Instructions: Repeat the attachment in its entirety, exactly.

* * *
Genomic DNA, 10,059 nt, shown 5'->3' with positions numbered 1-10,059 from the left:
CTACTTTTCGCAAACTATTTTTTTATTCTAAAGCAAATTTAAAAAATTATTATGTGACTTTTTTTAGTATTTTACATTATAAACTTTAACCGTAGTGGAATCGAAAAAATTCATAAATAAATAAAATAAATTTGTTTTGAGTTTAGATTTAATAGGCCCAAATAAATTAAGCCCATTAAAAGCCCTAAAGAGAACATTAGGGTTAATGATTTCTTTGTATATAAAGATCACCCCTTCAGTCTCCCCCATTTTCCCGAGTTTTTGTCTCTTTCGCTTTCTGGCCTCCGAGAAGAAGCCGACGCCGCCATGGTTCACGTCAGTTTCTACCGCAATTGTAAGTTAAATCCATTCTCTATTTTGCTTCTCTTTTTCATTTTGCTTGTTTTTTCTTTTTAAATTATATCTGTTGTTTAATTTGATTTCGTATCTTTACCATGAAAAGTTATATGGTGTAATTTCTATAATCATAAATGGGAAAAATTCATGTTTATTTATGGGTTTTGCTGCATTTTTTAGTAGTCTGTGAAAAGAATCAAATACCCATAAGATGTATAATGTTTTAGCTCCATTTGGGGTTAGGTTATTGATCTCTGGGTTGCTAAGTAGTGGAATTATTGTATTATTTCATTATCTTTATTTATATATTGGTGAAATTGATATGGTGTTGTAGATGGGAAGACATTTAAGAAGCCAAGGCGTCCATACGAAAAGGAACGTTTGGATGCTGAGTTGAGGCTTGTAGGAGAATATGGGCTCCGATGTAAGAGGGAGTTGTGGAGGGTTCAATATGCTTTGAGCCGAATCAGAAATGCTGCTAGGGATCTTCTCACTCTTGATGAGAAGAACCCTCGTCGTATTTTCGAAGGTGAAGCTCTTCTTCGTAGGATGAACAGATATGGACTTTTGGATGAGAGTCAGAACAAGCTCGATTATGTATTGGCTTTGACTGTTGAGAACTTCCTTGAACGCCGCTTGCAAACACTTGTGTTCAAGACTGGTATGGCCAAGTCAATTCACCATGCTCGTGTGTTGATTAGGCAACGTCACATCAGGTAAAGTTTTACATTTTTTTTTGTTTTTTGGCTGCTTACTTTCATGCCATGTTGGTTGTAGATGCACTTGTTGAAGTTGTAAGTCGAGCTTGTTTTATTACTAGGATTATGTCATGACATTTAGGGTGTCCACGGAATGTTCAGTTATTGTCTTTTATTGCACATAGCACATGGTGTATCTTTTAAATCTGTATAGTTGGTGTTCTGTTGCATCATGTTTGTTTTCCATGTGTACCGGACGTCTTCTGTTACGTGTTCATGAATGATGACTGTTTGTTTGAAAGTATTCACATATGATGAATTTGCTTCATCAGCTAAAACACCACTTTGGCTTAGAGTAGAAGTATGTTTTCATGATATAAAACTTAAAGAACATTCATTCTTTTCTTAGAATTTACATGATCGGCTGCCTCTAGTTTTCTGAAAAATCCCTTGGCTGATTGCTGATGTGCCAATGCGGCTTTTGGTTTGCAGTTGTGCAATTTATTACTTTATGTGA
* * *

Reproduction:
Genomic DNA, 10,059 nt, shown 5'->3' with positions numbered 1-10,059 from the left:
CTACTTTTCGCAAACTATTTTTTTATTCTAAAGCAAATTTAAAAAATTATTATGTGACTTTTTTTAGTATTTTACATTATAAACTTTAACCGTAGTGGAATCGAAAAAATTCATAAATAAATAAAATAAATTTGTTTTGAGTTTAGATTTAATAGGCCCAAATAAATTAAGCCCATTAAAAGCCCTAAAGAGAACATTAGGGTTAATGATTTCTTTGTATATAAAGATCACCCCTTCAGTCTCCCCCATTTTCCCGAGTTTTTGTCTCTTTCGCTTTCTGGCCTCCGAGAAGAAGCCGACGCCGCCATGGTTCACGTCAGTTTCTACCGCAATTGTAAGTTAAATCCATTCTCTATTTTGCTTCTCTTTTTCATTTTGCTTGTTTTTTCTTTTTAAATTATATCTGTTGTTTAATTTGATTTCGTATCTTTACCATGAAAAGTTATATGGTGTAATTTCTATAATCATAAATGGGAAAAATTCATGTTTATTTATGGGTTTTGCTGCATTTTTTAGTAGTCTGTGAAAAGAATCAAATACCCATAAGATGTATAATGTTTTAGCTCCATTTGGGGTTAGGTTATTGATCTCTGGGTTGCTAAGTAGTGGAATTATTGTATTATTTCATTATCTTTATTTATATATTGGTGAAATTGATATGGTGTTGTAGATGGGAAGACATTTAAGAAGCCAAGGCGTCCATACGAAAAGGAACGTTTGGATGCTGAGTTGAGGCTTGTAGGAGAATATGGGCTCCGATGTAAGAGGGAGTTGTGGAGGGTTCAATATGCTTTGAGCCGAATCAGAAATGCTGCTAGGGATCTTCTCACTCTTGATGAGAAGAACCCTCGTCGTATTTTCGAAGGTGAAGCTCTTCTTCGTAGGATGAACAGATATGGACTTTTGGATGAGAGTCAGAACAAGCTCGATTATGTATTGGCTTTGACTGTTGAGAACTTCCTTGAACGCCGCTTGCAAACACTTGTGTTCAAGACTGGTATGGCCAAGTCAATTCACCATGCTCGTGTGTTGATTAGGCAACGTCACATCAGGTAAAGTTTTACATTTTTTTTTGTTTTTTGGCTGCTTACTTTCATGCCATGTTGGTTGTAGATGCACTTGTTGAAGTTGTAAGTCGAGCTTGTTTTATTACTAGGATTATGTCATGACATTTAGGGTGTCCACGGAATGTTCAGTTATTGTCTTTTATTGCACATAGCACATGGTGTATCTTTTAAATCTGTATAGTTGGTGTTCTGTTGCATCATGTTTGTTTTCCATGTGTACCGGACGTCTTCTGTTACGTGTTCATGAATGATGACTGTTTGTTTGAAAGTATTCACATATGATGAATTTGCTTCATCAGCTAAAACACCACTTTGGCTTAGAGTAGAAGTATGTTTTCATGATATAAAACTTAAAGAACATTCATTCTTTTCTTAGAATTTACATGATCGGCTGCCTCTAGTTTTCTGAAAAATCCCTTGGCTGATTGCTGATGTGCCAATGCGGCTTTTGGTTTGCAGTTGTGCAATTTATTACTTTATGTGA